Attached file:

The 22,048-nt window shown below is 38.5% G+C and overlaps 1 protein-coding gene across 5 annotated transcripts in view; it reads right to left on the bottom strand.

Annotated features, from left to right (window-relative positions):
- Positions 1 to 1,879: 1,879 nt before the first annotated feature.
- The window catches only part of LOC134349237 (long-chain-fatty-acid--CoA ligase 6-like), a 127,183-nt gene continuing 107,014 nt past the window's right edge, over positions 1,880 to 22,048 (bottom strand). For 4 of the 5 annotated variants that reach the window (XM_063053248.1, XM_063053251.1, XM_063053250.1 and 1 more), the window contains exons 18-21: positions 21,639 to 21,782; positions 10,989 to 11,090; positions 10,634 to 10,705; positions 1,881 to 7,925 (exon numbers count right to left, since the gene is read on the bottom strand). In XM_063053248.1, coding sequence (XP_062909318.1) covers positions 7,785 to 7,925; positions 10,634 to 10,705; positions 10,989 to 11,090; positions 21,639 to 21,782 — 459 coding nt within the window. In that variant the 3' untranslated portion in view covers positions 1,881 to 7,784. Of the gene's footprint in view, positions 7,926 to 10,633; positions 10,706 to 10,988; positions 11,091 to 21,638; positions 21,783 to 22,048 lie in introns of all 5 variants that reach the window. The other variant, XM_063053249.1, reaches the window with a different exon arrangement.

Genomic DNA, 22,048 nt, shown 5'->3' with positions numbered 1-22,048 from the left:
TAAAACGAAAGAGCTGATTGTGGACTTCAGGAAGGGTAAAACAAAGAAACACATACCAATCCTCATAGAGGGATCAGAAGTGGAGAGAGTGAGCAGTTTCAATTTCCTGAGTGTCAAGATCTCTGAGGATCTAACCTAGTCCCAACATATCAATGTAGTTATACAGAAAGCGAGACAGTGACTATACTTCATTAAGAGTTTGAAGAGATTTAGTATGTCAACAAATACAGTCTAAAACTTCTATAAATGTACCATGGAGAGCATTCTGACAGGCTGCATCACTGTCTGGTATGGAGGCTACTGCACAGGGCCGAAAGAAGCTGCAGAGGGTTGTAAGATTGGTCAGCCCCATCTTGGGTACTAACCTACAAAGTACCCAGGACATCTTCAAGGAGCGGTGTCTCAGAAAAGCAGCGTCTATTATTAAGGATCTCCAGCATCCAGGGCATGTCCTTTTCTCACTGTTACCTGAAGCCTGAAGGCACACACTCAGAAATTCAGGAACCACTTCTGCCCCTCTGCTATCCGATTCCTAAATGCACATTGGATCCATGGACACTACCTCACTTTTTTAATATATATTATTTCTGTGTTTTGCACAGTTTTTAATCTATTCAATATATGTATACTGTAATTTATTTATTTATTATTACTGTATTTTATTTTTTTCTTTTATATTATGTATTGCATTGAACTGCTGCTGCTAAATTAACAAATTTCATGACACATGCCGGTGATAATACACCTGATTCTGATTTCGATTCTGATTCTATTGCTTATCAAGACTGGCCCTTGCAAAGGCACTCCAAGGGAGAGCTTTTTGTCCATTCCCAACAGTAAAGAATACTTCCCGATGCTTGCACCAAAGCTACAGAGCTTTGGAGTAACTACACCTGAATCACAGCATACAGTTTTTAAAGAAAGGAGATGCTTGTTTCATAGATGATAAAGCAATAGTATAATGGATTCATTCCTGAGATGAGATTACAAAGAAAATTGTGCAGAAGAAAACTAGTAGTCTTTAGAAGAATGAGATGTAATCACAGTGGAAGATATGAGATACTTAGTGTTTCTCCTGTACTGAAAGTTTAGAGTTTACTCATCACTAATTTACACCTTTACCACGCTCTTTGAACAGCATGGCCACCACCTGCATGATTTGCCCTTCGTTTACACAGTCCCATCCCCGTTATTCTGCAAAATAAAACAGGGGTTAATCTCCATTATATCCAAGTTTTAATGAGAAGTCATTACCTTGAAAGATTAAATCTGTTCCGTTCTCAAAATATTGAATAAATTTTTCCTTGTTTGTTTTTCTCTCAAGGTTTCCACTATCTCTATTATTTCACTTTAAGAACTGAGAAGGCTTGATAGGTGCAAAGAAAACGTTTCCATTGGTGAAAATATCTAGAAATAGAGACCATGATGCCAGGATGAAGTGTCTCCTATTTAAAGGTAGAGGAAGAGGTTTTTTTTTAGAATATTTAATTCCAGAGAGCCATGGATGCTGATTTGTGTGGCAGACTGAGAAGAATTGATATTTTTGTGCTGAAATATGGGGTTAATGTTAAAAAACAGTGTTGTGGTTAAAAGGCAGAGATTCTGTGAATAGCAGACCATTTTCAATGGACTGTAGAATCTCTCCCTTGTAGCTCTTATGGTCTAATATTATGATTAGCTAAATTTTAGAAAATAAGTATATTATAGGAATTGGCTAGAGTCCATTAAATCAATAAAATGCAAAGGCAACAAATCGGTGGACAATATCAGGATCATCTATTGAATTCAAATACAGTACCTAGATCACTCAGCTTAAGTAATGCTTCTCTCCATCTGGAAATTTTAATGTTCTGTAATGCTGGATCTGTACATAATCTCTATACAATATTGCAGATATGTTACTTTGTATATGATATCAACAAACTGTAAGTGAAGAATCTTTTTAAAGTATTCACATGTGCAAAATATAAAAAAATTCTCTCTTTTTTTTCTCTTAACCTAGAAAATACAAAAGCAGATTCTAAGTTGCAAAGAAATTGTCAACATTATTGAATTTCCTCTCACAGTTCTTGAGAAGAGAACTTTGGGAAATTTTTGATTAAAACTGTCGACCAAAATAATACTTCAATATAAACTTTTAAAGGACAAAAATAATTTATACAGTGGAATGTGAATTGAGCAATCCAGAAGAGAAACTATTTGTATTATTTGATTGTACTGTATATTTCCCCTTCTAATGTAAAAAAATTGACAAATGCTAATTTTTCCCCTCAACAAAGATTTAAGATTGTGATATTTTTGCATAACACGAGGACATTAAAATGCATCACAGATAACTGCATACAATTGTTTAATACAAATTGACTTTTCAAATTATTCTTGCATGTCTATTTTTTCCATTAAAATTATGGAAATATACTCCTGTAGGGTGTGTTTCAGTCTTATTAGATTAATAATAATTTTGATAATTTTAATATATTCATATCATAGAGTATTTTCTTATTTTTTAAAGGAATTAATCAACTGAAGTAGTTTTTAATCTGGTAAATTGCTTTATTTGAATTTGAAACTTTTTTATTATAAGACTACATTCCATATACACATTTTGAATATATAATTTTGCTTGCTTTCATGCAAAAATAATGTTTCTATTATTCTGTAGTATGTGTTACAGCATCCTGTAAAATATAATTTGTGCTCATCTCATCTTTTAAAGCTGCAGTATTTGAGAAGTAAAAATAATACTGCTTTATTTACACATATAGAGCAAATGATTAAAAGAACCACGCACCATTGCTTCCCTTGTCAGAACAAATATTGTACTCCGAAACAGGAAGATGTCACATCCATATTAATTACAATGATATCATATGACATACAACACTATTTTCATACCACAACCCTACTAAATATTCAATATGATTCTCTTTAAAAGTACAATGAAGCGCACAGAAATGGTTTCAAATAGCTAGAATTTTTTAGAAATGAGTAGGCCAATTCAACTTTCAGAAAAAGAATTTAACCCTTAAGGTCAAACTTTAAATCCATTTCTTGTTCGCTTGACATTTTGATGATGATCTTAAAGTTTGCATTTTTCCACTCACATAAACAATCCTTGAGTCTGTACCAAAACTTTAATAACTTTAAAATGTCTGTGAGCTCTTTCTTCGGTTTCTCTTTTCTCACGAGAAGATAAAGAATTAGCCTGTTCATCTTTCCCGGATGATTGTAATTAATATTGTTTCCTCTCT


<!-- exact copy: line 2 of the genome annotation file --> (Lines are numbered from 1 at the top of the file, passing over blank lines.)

Annotated features, from left to right (window-relative positions):